week302 groupPhoto by: George McKenzie, Jr.

Florida Ziziphus Finds a New Home at Archbold

Author: Sterling Herron

Red Hill at Archbold Biological Station, a remnant sandhill once slated to be the Roebling estate, is now the home of the Florida Ziziphus (also called Florida Jujube), one of the rarest plants in the state. Archbold researchers planted 73 Florida Ziziphus plants, a thorny shrub with glossy leaves, in August 2023 as part of an ongoing effort funded by the Florida Endangered and Threatened Plant Conservation Program to rescue the species from the brink of extinction.

Florida Ziziphus is narrowly restricted to the Lake Wales Ridge and known from just 13 wild populations in Highlands and Polk Counties. The species is so rare, in fact, that it was missed by many of the most prominent Florida botanists of the 20th century, and only described by science in 1984, at which time it was thought to be long-since extinct. Since then, expert botanists and amateurs alike have kept their eyes peeled for this enigmatic shrub, and its re-discovery likely saved it from the extinction, which was prematurely ascribed to it.

So how did Florida Ziziphus end up at Archbold? In the last 25 years, Archbold researchers have performed numerous introductions, that is, planting an endangered species on protected land in appropriate habitat where it was not present before, to essentially serve as a ‘back-up’ if wild populations don’t make it – indeed, most wild Florida Ziziphus are located on private land with no conservation protection. Researchers have introduced Florida Ziziphus to several state, federal, and non-profit protected lands throughout the Lake Wales Ridge. In addition, Florida Ziziphus was once thought to be restricted to the northern part of Highlands County, but the most recent wild Florida Ziziphus discovery in 2017 was made in Lake Placid, near the shores of Lake Apthorpe. This 12-mile range-extension opened up the possibility of new introductions in this area of the county, which included Archbold.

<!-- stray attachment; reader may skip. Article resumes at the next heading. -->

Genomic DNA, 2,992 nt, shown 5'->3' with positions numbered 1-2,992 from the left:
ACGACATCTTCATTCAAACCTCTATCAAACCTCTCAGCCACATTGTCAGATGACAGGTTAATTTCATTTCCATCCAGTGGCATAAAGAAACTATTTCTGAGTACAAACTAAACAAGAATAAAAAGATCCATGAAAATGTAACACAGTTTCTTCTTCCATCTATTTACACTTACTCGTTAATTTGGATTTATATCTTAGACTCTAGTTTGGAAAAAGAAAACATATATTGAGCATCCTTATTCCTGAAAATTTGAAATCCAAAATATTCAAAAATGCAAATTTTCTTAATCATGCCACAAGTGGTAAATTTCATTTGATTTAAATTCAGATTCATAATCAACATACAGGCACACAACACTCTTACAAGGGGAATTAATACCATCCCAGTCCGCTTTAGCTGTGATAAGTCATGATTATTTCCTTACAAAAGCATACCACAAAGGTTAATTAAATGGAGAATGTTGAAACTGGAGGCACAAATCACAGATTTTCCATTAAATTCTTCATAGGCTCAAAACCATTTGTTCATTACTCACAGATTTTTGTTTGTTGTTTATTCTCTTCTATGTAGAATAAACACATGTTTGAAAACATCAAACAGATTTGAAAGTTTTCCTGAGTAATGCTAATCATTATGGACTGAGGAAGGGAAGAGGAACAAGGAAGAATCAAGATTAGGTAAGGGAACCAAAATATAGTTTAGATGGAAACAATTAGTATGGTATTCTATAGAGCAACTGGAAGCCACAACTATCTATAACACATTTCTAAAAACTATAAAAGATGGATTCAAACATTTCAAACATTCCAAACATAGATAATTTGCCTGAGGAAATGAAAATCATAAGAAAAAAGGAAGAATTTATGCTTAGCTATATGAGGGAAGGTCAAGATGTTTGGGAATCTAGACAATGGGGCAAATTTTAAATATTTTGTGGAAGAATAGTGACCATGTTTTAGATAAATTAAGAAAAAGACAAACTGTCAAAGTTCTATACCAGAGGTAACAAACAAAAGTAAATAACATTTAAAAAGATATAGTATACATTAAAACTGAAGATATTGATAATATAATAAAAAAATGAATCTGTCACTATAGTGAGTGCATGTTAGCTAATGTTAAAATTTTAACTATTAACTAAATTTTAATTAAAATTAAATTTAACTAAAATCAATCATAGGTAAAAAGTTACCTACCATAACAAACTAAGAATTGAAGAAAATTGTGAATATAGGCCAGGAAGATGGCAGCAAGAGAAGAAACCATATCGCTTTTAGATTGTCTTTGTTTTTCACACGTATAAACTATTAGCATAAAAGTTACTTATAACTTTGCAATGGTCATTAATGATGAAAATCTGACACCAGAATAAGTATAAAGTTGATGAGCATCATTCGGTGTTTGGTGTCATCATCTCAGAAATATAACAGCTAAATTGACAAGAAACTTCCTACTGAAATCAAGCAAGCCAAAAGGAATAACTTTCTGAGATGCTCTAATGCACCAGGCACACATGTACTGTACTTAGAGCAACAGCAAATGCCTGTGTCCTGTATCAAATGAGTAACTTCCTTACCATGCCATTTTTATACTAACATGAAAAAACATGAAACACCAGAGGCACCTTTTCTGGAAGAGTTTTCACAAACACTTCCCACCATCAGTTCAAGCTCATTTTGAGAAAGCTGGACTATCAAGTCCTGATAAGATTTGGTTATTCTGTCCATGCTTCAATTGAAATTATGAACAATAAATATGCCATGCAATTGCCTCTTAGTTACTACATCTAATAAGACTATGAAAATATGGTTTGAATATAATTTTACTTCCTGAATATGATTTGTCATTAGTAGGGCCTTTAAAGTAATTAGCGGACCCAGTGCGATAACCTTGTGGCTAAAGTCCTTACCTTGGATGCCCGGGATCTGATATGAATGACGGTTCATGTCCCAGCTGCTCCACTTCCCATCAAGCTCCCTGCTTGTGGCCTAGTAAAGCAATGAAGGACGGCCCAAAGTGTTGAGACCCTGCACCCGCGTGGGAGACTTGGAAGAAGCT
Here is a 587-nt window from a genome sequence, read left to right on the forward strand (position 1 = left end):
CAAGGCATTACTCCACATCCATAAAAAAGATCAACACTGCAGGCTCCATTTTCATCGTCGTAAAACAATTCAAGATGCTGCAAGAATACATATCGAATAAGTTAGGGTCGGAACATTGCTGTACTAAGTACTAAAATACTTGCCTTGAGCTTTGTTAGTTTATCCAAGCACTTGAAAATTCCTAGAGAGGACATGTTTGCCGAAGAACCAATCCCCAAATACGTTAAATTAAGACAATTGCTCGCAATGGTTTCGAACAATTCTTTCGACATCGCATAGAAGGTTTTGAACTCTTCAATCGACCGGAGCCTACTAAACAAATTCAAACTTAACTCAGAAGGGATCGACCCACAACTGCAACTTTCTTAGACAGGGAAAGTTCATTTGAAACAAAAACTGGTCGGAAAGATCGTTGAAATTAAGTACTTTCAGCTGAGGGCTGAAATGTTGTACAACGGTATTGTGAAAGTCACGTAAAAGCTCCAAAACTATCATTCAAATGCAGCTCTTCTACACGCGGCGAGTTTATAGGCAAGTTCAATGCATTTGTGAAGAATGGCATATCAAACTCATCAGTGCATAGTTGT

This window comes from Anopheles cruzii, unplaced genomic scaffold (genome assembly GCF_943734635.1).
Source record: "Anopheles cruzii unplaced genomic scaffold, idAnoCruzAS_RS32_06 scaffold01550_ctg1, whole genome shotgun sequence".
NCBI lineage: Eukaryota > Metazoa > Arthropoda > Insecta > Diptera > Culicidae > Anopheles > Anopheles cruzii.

<Caption: Archbold and Bok Tower Gardens staff (Top L-R: Cheryl Peterson, Jeffrey Dosdall, Sterling Heron, and Chico Rivera; Bottom L-R: Aaron David, Hannah Bowen, and Vaughn-Jordan research intern Eric Liu) at the new Florida Ziziphus introduction site. Photo by George McKenzie, Jr.

week302bPhoto by: George McKenzie, Jr.

Caption: Archbold staff (Aaron David, Jeffrey Dosdall, Sterling Herron, and Vaughn-Jordan research intern Eric Liu) carrying Florida Ziziphus plants to the new introduction site. Photo by George McKenzie, Jr.

A great deal went into the successful establishment of the new Archbold introduction. Close collaborators of Archbold at Bok Tower Gardens (Lake Wales, FL) germinated Florida Ziziphus seeds from the annual fruit harvest of Florida Ziziphus located in the National Collections of the Center for Plant Conservation. Cheryl Peterson of Bok Tower Gardens has led these efforts and learned a great deal about the germination requirements of Florida Ziziphus and how to grow the plant in a horticultural setting. At the introduction site, irrigation lines deliver water to each individual plant on a regular basis. Irrigation is critical at this early stage, as drought during the early establishment of transplants is known to be a major cause of mortality.

This new Florida Ziziphus introduction represents a new sanctuary for the species and will also serve as a research opportunity. Much remains to be learned about Florida Ziziphus genetics, its reproduction, and how fire impacts it. Having Florida Ziziphus in Archbold’s “backyard” will allow future researchers and visitors ready access to this otherwise elusive plant.

Dr. Sterling Herron, the Archbold Plant Ecology Research Assistant who leads the project, summarizes, “The problem of saving the Florida Ziziphus remains a prickly one, with obstacles including very limited genetic diversity, lack of fruiting, and diminishing sandhill habitat, being a few. While setting up new introductions is pivotal to the long-term success of Florida Ziziphus, they appear to take decades to become established and form a full-fledged, self-sustaining population. Some may even compare the challenge of rescuing Florida Ziziphus to the toils of Sisyphus! Nevertheless, the careful establishment of these introductions now is an investment in the future conservation of this species, one we believe to be very much worthwhile. Species like Florida Ziziphus, occurring here and nowhere else on Earth are some of the most quintessential emblems of wild Florida, and we want to see them preserved for future generations to enjoy.”